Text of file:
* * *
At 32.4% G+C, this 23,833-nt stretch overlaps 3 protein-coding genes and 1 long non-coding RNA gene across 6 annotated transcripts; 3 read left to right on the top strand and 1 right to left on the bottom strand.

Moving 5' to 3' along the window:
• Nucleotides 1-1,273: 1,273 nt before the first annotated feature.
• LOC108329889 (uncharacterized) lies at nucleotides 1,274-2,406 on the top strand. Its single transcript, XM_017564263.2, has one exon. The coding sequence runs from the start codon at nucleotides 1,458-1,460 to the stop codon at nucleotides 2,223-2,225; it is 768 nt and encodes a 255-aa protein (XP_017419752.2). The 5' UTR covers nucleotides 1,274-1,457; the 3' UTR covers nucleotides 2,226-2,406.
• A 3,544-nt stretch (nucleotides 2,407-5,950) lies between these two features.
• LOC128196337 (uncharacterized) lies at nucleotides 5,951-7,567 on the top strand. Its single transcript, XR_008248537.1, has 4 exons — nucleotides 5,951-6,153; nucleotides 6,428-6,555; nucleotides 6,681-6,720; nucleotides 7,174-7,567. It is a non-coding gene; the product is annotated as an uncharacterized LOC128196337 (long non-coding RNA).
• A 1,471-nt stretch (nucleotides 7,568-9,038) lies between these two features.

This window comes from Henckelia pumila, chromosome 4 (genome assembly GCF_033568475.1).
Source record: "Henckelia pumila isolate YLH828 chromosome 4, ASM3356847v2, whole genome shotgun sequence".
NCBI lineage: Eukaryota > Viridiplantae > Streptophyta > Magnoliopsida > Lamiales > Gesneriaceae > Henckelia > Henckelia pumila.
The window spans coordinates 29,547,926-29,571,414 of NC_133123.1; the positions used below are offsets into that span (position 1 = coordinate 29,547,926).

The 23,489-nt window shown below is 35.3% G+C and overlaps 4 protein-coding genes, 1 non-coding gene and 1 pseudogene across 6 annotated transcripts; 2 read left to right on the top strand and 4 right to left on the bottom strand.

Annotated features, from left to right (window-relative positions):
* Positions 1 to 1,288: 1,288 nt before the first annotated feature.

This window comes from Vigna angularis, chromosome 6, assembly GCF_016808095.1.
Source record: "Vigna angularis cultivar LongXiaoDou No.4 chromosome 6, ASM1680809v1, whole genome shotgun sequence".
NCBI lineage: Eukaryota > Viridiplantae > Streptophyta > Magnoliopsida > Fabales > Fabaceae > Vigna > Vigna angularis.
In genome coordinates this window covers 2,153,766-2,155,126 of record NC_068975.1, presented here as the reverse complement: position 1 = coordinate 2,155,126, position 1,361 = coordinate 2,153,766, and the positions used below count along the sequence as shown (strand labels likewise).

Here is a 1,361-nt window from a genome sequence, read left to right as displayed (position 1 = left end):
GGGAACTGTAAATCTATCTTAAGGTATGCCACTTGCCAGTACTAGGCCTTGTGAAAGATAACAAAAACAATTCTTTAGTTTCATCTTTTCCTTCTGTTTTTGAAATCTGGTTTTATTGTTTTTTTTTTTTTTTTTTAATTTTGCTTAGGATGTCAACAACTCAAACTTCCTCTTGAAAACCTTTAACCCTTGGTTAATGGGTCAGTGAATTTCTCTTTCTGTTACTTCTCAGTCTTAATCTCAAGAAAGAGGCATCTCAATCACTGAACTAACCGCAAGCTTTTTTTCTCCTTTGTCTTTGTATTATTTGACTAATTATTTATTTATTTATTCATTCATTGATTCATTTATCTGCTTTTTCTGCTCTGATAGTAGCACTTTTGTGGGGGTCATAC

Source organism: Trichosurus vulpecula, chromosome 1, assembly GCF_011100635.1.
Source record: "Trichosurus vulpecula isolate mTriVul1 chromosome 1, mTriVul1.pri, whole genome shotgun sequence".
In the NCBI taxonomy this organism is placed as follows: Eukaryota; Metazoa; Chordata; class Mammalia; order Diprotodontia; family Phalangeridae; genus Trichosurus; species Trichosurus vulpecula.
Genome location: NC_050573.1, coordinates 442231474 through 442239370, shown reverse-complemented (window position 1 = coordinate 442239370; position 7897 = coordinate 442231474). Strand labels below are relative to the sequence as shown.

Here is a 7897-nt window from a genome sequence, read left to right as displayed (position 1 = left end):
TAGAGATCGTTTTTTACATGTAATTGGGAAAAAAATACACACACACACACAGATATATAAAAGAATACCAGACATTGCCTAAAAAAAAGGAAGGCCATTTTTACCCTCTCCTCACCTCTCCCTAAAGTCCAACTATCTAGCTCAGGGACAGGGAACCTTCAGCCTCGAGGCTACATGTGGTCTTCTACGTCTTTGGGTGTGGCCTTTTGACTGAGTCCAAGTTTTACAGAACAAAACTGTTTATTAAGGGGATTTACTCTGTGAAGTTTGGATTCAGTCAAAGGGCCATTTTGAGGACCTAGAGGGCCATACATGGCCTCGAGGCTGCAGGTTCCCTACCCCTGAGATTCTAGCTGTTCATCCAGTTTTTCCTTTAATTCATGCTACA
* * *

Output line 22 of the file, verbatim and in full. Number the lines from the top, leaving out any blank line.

Source record: "Trichosurus vulpecula isolate mTriVul1 chromosome 1, mTriVul1.pri, whole genome shotgun sequence".